Angola's diamond hype

Angola’s diamond hype
By: PolishedPrices 19.04.07

When looking at Angola’s diamond exploration it is hard to decipher from the hype where the actual potential lies.
Angola is no doubt one of the most promising diamond exploration areas in the world with vast claimed reserves. However, junior mining companies – though wary to speak about it openly - are struggling to get projects off the ground as a result of burdensome bureaucracy and significant cost pressures.
They cite the net impact of the government’s participation in the exploration stage as well as laborious decision making as a result of bureaucracy as key stumbling blocks for maintaining momentum during exploration and getting projects going.
“The (high level) of participation in the exploration stage is making decision making very laborious and time consuming. Even getting basic equipment into the country is logistically difficult and costly. Salaries that have to go to ENDIAMA appointees and the bureaucracy makes funding these projects quite expensive,” said an observer who asked not to be named.
As a result the burn rate for junior miners is considerable, they say.
Under Angola’s existing mining laws, the government, through the state mining company ENDIAMA, automatically acquires a 51% stake in every kimberlite project at exploration stage.
Historically, or in the case of Catoca, Angola’s only commercial kimberlite mine, the government holds a stake of around 32%. The remaining shareholders include Russia’s Alrosa, Brasil’s Odebrecht, and Lev Leviev.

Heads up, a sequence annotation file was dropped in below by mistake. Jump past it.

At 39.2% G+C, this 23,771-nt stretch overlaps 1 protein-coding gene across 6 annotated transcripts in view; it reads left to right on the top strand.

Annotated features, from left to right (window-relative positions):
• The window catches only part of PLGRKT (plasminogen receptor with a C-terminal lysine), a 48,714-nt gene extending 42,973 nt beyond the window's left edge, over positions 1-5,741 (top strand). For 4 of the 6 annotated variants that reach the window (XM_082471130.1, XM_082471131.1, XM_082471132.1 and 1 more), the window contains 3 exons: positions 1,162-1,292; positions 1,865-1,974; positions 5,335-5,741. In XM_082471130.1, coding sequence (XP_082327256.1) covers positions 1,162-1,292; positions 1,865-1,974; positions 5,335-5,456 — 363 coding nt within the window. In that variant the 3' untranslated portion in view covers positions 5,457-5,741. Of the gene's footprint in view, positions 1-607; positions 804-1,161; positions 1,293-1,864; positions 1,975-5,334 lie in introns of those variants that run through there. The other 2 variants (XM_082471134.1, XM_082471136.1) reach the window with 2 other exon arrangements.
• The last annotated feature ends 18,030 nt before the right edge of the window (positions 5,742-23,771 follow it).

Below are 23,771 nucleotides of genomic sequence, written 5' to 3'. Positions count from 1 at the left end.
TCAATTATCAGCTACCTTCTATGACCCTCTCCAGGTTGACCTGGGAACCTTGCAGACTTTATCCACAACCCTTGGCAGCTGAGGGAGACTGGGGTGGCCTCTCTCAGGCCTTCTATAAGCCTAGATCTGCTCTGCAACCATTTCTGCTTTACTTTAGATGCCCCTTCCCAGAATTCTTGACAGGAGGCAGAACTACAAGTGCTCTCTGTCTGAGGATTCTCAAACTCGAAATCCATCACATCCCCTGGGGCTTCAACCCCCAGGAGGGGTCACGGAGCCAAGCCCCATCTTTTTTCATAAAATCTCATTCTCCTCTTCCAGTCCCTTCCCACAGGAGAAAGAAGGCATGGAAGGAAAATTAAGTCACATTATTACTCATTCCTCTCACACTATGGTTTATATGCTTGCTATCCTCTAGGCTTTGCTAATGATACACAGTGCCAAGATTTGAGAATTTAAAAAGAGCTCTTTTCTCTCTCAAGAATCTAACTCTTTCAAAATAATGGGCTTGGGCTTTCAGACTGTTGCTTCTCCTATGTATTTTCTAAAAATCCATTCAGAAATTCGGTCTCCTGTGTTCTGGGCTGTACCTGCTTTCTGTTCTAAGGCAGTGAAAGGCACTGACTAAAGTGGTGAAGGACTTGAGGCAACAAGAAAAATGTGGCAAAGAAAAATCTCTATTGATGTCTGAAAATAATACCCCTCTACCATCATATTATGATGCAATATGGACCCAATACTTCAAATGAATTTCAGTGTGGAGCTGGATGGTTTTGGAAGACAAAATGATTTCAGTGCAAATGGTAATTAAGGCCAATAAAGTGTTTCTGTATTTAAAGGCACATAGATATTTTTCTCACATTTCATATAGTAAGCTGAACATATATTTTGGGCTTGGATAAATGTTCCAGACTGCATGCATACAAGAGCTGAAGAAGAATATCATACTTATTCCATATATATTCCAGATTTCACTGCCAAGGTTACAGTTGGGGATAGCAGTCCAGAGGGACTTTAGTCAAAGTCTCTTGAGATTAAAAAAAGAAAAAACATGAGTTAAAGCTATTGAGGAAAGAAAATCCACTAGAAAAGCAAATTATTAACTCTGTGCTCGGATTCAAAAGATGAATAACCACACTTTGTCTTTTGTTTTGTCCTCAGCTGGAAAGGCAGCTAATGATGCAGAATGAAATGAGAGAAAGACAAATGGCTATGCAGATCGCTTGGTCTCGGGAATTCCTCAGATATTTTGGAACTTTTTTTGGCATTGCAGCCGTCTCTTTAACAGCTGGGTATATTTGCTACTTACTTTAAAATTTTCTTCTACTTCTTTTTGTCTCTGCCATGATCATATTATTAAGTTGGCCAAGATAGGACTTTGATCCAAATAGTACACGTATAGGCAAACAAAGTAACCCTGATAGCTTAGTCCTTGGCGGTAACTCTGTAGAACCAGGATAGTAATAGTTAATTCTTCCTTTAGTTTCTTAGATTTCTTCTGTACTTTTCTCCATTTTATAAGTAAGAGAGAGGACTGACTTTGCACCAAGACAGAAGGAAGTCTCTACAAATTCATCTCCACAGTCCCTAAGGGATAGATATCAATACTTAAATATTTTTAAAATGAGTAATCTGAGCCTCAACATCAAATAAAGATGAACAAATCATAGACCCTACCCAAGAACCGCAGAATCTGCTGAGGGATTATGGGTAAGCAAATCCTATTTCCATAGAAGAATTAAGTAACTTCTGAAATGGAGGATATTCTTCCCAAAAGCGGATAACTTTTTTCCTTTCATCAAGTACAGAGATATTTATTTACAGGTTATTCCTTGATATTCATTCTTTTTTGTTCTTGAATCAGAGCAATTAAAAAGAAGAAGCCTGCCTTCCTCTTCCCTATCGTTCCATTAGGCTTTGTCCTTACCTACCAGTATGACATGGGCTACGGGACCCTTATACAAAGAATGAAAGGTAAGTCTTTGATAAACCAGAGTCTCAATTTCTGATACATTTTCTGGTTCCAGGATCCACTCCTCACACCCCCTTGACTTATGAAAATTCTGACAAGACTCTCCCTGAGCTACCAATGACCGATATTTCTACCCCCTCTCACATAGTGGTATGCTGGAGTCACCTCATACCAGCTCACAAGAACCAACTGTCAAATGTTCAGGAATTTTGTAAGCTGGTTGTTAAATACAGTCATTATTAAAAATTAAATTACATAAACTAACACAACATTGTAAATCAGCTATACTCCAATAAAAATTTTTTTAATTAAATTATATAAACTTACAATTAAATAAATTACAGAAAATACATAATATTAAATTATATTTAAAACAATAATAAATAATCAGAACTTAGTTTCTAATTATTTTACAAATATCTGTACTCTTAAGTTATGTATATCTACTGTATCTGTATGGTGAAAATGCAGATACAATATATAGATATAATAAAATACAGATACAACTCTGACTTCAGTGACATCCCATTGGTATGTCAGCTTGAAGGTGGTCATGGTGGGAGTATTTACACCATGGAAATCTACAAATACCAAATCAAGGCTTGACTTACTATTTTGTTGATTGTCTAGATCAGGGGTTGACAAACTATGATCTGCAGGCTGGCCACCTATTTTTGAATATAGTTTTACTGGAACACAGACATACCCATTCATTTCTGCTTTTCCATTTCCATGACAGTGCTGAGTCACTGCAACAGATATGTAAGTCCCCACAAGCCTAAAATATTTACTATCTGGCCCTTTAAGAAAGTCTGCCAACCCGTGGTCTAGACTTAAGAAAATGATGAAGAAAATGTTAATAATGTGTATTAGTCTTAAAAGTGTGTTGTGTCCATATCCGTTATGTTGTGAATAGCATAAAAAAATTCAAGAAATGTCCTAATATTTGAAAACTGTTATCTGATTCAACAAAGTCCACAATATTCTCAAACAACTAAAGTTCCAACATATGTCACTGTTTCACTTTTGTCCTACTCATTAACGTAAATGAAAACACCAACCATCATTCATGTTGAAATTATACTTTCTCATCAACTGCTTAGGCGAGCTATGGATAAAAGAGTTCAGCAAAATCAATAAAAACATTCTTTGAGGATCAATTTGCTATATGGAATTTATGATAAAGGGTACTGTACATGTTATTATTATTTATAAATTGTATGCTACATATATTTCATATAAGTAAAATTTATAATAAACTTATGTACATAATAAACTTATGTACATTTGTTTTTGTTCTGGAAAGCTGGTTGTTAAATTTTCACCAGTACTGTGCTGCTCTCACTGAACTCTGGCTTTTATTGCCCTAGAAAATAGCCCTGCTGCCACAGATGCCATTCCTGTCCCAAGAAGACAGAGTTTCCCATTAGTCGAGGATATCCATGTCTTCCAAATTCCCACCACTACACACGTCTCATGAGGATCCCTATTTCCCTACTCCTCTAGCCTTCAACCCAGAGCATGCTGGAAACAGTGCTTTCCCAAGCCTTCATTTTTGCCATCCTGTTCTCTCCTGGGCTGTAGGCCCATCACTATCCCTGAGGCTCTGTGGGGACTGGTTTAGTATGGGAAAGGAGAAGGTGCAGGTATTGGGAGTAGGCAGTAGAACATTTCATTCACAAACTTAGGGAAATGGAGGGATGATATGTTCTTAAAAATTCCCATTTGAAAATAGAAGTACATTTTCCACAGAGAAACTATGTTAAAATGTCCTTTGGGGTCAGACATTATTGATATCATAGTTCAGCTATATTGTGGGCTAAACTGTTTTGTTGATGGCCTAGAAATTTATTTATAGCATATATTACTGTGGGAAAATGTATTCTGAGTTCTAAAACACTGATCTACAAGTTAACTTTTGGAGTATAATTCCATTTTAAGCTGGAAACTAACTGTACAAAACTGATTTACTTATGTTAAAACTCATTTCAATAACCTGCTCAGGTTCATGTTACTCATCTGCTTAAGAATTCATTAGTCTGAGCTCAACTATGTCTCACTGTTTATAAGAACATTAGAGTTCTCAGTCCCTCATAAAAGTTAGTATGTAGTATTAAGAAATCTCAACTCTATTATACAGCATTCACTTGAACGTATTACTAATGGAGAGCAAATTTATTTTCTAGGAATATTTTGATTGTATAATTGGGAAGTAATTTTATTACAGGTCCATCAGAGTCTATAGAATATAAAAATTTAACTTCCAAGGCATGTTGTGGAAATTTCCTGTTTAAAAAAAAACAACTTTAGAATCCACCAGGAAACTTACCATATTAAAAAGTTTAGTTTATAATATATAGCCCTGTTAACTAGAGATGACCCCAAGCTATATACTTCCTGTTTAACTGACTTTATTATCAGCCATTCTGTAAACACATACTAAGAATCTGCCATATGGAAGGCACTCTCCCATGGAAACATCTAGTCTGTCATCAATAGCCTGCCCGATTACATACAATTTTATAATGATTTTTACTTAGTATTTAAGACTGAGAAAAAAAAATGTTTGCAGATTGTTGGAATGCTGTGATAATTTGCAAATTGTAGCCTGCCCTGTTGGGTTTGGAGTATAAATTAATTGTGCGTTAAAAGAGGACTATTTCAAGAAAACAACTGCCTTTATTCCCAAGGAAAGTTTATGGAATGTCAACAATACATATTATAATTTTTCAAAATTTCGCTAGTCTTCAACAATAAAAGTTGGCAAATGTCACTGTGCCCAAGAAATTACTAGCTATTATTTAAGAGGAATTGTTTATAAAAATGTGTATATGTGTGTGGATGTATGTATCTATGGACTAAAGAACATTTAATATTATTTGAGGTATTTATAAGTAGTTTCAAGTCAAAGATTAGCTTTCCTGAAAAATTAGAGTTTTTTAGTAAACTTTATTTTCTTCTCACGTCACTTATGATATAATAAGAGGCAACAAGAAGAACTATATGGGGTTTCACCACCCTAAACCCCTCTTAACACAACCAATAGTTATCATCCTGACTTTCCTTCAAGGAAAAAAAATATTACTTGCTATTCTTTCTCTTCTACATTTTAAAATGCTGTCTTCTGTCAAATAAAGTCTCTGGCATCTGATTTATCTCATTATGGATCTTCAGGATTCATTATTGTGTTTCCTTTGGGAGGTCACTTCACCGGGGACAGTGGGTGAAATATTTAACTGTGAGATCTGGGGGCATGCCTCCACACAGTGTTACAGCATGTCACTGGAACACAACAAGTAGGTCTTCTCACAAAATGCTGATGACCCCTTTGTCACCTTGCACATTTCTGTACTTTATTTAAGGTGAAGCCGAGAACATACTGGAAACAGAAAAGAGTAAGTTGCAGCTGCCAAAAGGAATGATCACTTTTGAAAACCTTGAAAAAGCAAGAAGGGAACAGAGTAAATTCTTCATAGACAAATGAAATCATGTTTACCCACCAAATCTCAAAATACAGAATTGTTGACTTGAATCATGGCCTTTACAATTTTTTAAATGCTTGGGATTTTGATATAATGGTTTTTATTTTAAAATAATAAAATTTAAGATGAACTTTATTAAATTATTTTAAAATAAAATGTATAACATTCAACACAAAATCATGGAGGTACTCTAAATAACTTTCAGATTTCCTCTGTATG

The 51% requirement was introduced in March 2003 as an amendment to the 1994 diamond mining code. The wording in the law “recommends” a 51% share for Endiama, so in theory there is flexibility.
In alluvial mining, the government acquires a smaller stake - generally a 40% plus interest.
Although not an official requirement, juniors say they are encouraged to put serious efforts into alluvial exploration, in order to secure kimberlite projects despite the fact that many alluvial deposits have been exploited or are in areas with limited potential.
In addition, most projects include the involvement of several local minority shareholders.
An important question for junior kimberlite miners is how the 51% exploration stake is translated into an equitable mining participation under the current mining laws, or in other words to what extent ENDIAMA is prepared to fund it via their own resources, by reinvestment of the revenue proceeds, or by dilution.

Another issue, which also concerns larger diamond mining companies, is the government’s insistence to control the marketing over the country’s diamond production.

So far this issue has been left floating in the background as no large projects have yet come on stream. The mining houses seem to prefer a wait-and-see approach until they actually find something commercial.

Clearly, the criticism, or frustration, is not directed to the fact that government wants to protect its assets. However, the claim many junior miners have is that this should be on the back of creating a business friendly environment.

Analysts predict that Angola’s annual diamond production could exceed 12 million carats by 2010, although this is based on more diamond mines going into commercial production.
Under the government’s current methodology, break even point is raised to a level which appears to make exploration difficult rather than encouraging for juniors.
On top of its involvement in equity participation in the mining companies, the Angolan government generates income through SODIAM – the state diamond marketing agency, which buys and resells all Angola’s production – in the form of royalties (5%), marketing fees (2.5%) and mining company income tax of 40%.
“If you add all of that up you’ve got to get to 15,000 – 20,000 carats of good quality gem production a month to make a basic alluvial project feasible,” said a mining expert, implying this could very well destroy the seed corn of junior exploration in Angola.

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